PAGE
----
Coaches are often allowed to hang around far too long because they are chasing some elusive record. The most spectacular example of this is the battle between Joe Paterno and Bobby Bowden for the most all-time career wins in college football history.
Both coaches are old… really, really old (Bowden is 80 and Paterno is 82). Both coaches established respected legacies built upon winning records and national titles. Both coaches became the face of their respective football programs. But time catches up with everyone. Bowden’s legacy was the first to crack. Criticism mounting over Florida State’s underwhelming play, during the latter half of the current decade, led to his eventual retirement – which was officially announced earlier this week. But, the writing was on the wall much earlier. Bowden’s offensive coordinator, Jimbo Fisher, was tapped as his successor in 2007. The sitautions should have indicated to Bowden that it was time for a change when his school picked his replacement while he was still coaching
Paterno’s Penn State Nittany Lions boast a more impressive record over the past few seasons, but it leaves one to wonder if the clock is ticking on JoePa’s tenure since he has received criticism for his coaching and recruiting. In 2006 an 80-year-old Paterno broke his leg after he took a helmet to the knee during a collision out-of-bounds, and folded like a cheap accordion. This begs the question, should a coach even be allowed to stay once they reach a certain age? Sure, some say that Joe Paterno wears a suit when he coaches so they can bury him right after the game, but does anyone really want it to come to that? If these venerable coaches should be shown the door, then certainly schools with lesser coaches have every right to do likewise.
Allowing an ineffective coach to avoid retirement because of tradition or sentimentality is not only wrong, but it messes with the natural order of the universe. Seeing as how I am facing the Sports Geek for the first time ever, I figured I might out-geek him with some nerd knowledge. The second law of thermodynamics states that everything moves from a state of order to disorder. In layman’s terms, everything breaks down. This is true of all matter, and the last time I checked coaches were still made of matter. Ergo, coaches breakdown. They deteriorate both physically and in ability right in front of our eyes (and according to my calculations, Lou Holtz is due to turn into a pile of dust in approximately 5, 4, 3, 2, …).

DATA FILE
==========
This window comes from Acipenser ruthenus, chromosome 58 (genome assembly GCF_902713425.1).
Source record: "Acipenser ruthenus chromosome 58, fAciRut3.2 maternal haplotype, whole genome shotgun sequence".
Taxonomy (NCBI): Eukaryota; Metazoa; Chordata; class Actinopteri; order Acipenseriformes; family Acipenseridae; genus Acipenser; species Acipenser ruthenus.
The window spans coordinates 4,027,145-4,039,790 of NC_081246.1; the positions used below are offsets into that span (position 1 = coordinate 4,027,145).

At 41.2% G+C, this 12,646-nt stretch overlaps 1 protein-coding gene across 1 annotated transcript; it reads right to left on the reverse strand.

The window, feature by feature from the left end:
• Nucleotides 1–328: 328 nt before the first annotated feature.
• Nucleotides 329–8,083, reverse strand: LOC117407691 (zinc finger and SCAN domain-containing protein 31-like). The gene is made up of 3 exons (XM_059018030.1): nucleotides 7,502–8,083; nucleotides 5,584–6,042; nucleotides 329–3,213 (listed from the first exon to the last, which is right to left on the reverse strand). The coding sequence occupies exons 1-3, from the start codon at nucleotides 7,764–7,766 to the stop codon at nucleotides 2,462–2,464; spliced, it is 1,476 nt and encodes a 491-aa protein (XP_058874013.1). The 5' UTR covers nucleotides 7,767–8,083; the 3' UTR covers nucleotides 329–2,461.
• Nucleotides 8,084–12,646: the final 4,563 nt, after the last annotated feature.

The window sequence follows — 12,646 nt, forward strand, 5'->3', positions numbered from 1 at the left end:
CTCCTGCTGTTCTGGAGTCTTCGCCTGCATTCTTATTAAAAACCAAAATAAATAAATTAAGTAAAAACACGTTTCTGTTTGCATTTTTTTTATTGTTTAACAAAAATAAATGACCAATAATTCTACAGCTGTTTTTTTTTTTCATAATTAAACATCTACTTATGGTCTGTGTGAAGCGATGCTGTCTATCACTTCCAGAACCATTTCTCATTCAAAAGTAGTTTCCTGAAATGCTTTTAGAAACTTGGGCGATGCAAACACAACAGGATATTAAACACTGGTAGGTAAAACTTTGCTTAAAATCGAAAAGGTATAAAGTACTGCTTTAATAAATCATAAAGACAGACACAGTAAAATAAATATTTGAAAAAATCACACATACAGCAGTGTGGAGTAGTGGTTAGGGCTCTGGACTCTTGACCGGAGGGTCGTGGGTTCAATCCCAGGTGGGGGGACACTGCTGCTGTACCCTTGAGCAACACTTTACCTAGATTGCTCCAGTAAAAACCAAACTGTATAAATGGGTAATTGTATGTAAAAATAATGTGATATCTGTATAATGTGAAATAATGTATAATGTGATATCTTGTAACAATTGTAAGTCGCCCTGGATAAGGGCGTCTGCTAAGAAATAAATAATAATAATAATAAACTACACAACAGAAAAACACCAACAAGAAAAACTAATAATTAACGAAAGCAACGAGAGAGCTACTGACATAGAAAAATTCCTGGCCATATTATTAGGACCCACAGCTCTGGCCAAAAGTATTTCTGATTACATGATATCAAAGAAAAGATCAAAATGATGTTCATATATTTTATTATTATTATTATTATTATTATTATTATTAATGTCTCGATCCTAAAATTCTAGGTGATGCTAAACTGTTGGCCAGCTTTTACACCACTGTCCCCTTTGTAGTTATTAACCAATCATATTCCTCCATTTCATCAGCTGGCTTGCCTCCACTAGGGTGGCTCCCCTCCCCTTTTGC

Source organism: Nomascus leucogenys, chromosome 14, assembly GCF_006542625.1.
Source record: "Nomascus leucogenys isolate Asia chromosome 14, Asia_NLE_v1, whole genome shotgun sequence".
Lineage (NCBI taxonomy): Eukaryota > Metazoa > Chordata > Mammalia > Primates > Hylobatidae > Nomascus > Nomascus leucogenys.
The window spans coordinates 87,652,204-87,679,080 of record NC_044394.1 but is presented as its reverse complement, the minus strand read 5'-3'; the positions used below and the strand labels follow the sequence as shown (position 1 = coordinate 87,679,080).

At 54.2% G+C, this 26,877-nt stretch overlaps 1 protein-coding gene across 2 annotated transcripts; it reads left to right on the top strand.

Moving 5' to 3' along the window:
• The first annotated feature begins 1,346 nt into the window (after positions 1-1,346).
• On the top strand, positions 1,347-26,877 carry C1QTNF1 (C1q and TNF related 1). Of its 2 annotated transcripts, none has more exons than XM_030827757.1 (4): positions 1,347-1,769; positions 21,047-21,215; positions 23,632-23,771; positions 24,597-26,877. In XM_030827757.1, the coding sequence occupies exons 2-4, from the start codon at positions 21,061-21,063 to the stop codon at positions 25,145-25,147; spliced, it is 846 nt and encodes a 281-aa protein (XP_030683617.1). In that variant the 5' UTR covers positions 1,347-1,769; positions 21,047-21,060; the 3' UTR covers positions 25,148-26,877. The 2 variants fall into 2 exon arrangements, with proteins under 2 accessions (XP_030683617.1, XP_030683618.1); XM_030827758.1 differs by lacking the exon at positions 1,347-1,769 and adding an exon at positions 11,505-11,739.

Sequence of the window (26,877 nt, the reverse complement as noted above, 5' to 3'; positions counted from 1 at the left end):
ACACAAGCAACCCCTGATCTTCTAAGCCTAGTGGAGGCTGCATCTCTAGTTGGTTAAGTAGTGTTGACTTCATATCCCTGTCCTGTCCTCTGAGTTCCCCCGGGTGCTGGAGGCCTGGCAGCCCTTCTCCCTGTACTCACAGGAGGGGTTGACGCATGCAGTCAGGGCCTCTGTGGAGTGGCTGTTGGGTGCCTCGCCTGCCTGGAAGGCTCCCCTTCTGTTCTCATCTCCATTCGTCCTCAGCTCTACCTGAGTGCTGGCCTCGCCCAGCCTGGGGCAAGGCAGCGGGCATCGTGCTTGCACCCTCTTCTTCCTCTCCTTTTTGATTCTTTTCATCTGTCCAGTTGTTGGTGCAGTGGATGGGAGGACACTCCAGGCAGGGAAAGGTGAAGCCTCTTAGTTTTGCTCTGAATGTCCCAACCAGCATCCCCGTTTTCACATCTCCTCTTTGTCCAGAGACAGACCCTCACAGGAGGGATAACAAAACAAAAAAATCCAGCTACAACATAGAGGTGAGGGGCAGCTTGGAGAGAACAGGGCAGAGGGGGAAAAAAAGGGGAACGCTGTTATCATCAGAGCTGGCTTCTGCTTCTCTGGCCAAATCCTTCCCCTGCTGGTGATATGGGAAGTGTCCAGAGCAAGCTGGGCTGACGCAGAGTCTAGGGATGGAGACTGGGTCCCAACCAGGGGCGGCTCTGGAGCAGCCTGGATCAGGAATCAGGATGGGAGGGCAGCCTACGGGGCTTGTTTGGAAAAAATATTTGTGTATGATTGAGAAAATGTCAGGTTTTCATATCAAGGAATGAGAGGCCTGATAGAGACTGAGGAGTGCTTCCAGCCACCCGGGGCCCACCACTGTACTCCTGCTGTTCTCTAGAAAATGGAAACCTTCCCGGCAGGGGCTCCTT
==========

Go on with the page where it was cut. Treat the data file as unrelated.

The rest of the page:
Sure, legendary coaches deserve our respect, but they do not have the right to dictate when it is their time to retire. Adherence to tradition out of fear of the future is foolhardy. American philosopher and founding father Thomas Paine once said of blindly following tradition, “We may as well assert that because a child has thrived upon milk, that it is never to have meat.” Similarly it is illogical to think no one can fill the shoes of our favorite coaches. We should not fear showing coaches the door when they start to slip. If the powers within a program believe they can do better with someone else coaching, I say go for it. Many, including yours truly, thought the Yankees would never find a replacement for legendary coach Joe Torre. But, low and behold, just two years after his somewhat forced departure the Yankees won their elusive 27th World Series Championship under the management of Joe Girardi.
Change happens. It is an unavoidable fact, but life goes on. The issue of when a coach should retire becomes distorted when viewed through the lens of team loyalty. Looking back on a coach’s legacy, it is hard to evaluate subjectively. But, we owe it to our team and our coach to be honest about the situation. When it’s time to go, it’s time to go!